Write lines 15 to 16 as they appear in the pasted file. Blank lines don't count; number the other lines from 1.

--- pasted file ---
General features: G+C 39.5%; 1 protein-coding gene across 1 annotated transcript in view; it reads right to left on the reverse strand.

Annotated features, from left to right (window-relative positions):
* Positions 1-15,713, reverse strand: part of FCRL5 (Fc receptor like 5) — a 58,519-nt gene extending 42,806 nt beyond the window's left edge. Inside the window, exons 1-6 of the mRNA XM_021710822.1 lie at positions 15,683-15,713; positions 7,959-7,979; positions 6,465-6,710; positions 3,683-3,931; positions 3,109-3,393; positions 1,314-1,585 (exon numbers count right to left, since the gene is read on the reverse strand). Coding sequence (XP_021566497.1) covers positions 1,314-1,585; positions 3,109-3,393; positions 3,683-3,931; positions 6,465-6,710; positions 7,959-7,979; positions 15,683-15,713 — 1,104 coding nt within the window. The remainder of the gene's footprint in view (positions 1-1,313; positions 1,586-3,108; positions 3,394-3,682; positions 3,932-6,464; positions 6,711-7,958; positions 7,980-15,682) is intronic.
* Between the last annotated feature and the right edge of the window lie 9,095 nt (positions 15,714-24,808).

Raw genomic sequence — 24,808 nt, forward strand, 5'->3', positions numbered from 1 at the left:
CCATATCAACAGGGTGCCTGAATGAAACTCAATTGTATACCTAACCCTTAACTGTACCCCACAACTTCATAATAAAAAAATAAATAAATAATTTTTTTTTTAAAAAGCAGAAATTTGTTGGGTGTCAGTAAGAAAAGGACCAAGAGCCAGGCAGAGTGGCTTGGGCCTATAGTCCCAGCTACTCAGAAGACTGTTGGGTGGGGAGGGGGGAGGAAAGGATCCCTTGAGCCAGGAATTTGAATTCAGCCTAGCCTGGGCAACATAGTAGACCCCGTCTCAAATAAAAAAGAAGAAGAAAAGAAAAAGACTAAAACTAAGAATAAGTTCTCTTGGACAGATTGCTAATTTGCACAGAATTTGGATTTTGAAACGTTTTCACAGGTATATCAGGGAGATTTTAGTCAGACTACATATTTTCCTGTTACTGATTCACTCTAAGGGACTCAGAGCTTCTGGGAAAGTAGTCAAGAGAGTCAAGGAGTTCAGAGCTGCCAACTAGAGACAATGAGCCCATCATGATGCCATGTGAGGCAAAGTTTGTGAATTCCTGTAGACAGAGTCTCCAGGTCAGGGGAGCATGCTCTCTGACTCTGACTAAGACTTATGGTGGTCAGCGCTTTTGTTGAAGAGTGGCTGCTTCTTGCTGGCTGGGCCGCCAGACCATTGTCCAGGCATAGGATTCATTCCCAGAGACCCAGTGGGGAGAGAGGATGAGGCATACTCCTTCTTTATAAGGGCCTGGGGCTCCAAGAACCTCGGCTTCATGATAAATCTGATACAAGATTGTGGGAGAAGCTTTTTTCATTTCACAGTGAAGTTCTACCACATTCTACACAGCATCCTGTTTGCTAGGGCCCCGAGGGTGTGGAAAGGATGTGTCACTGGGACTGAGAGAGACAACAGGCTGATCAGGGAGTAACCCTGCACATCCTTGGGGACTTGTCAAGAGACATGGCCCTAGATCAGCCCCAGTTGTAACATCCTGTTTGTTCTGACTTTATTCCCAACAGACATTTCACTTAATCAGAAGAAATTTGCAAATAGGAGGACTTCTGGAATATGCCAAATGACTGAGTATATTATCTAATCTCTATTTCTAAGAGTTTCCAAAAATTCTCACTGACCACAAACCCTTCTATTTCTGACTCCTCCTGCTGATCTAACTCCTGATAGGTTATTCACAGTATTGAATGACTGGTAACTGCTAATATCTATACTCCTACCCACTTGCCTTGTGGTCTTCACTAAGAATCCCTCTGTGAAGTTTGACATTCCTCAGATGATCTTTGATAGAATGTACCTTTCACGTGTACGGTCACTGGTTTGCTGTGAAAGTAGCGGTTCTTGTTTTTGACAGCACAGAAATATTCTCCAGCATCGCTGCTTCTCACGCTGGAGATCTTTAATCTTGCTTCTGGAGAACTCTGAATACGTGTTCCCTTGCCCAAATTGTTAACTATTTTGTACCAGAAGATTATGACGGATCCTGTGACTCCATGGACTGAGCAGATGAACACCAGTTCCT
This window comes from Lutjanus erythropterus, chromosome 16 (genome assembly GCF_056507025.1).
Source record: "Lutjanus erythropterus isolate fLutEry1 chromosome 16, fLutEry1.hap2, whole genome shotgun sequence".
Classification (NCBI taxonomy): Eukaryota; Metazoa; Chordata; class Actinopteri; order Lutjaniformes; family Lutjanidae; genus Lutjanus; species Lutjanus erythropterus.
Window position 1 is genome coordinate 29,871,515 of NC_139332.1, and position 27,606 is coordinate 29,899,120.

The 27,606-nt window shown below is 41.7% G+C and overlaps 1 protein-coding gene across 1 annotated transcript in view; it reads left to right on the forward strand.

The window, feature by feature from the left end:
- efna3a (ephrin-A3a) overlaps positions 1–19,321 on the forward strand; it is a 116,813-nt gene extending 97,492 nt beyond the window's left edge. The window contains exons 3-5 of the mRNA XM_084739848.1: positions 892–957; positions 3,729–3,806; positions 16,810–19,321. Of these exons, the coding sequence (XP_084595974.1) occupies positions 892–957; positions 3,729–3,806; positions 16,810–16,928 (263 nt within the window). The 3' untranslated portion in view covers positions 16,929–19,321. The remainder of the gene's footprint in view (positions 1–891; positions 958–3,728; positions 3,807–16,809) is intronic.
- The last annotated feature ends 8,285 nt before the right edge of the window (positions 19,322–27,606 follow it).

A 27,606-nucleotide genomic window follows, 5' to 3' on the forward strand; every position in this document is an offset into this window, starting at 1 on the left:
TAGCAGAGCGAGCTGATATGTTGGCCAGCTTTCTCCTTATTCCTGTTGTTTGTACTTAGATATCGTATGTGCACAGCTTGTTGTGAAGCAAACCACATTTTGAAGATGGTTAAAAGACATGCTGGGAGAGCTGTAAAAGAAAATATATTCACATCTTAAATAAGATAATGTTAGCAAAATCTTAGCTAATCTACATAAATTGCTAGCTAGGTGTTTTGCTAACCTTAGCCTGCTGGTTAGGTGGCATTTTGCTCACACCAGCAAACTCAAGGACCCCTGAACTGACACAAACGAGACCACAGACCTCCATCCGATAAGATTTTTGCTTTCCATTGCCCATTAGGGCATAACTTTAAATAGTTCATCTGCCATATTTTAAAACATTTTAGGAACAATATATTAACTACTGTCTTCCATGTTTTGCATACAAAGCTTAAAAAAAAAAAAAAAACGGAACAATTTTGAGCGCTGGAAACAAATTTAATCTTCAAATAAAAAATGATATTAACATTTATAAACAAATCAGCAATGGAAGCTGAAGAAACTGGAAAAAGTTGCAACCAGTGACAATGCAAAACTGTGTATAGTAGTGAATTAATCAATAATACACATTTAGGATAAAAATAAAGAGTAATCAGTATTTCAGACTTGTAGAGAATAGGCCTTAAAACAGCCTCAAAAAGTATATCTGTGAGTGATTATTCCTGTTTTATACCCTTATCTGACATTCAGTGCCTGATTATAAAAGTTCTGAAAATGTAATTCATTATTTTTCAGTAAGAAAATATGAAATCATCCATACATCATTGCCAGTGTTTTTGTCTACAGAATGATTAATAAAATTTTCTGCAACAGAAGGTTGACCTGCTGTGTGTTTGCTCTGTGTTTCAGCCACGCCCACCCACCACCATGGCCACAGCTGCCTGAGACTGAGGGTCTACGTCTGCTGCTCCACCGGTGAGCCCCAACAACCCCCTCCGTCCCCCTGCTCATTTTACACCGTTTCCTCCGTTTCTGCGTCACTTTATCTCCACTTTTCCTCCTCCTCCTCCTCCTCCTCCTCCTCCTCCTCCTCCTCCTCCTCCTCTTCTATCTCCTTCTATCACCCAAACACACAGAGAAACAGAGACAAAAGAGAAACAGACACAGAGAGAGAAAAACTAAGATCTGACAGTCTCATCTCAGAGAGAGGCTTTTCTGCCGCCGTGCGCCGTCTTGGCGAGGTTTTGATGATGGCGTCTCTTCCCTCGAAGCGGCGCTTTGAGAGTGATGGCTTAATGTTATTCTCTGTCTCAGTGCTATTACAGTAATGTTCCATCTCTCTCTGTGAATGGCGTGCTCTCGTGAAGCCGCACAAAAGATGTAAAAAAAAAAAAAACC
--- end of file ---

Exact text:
A 27,606-nucleotide genomic window follows, 5' to 3' on the forward strand; every position in this document is an offset into this window, starting at 1 on the left:
TAGCAGAGCGAGCTGATATGTTGGCCAGCTTTCTCCTTATTCCTGTTGTTTGTACTTAGATATCGTATGTGCACAGCTTGTTGTGAAGCAAACCACATTTTGAAGATGGTTAAAAGACATGCTGGGAGAGCTGTAAAAGAAAATATATTCACATCTTAAATAAGATAATGTTAGCAAAATCTTAGCTAATCTACATAAATTGCTAGCTAGGTGTTTTGCTAACCTTAGCCTGCTGGTTAGGTGGCATTTTGCTCACACCAGCAAACTCAAGGACCCCTGAACTGACACAAACGAGACCACAGACCTCCATCCGATAAGATTTTTGCTTTCCATTGCCCATTAGGGCATAACTTTAAATAGTTCATCTGCCATATTTTAAAACATTTTAGGAACAATATATTAACTACTGTCTTCCATGTTTTGCATACAAAGCTTAAAAAAAAAAAAAAAACGGAACAATTTTGAGCGCTGGAAACAAATTTAATCTTCAAATAAAAAATGATATTAACATTTATAAACAAATCAGCAATGGAAGCTGAAGAAACTGGAAAAAGTTGCAACCAGTGACAATGCAAAACTGTGTATAGTAGTGAATTAATCAATAATACACATTTAGGATAAAAATAAAGAGTAATCAGTATTTCAGACTTGTAGAGAATAGGCCTTAAAACAGCCTCAAAAAGTATATCTGTGAGTGATTATTCCTGTTTTATACCCTTATCTGACATTCAGTGCCTGATTATAAAAGTTCTGAAAATGTAATTCATTATTTTTCAGTAAGAAAATATGAAATCATCCATACATCATTGCCAGTGTTTTTGTCTACAGAATGATTAATAAAATTTTCTGCAACAGAAGGTTGACCTGCTGTGTGTTTGCTCTGTGTTTCAGCCACGCCCACCCACCACCATGGCCACAGCTGCCTGAGACTGAGGGTCTACGTCTGCTGCTCCACCGGTGAGCCCCAACAACCCCCTCCGTCCCCCTGCTCATTTTACACCGTTTCCTCCGTTTCTGCGTCACTTTATCTCCACTTTTCCTCCTCCTCCTCCTCCTCCTCCTCCTCCTCCTCCTCCTCCTCCTCCTCTTCTATCTCCTTCTATCACCCAAACACACAGAGAAACAGAGACAAAAGAGAAACAGACACAGAGAGAGAAAAACTAAGATCTGACAGTCTCATCTCAGAGAGAGGCTTTTCTGCCGCCGTGCGCCGTCTTGGCGAGGTTTTGATGATGGCGTCTCTTCCCTCGAAGCGGCGCTTTGAGAGTGATGGCTTAATGTTATTCTCTGTCTCAGTGCTATTACAGTAATGTTCCATCTCTCTCTGTGAATGGCGTGCTCTCGTGAAGCCGCACAAAAGATGTAAAAAAAAAAAAAACC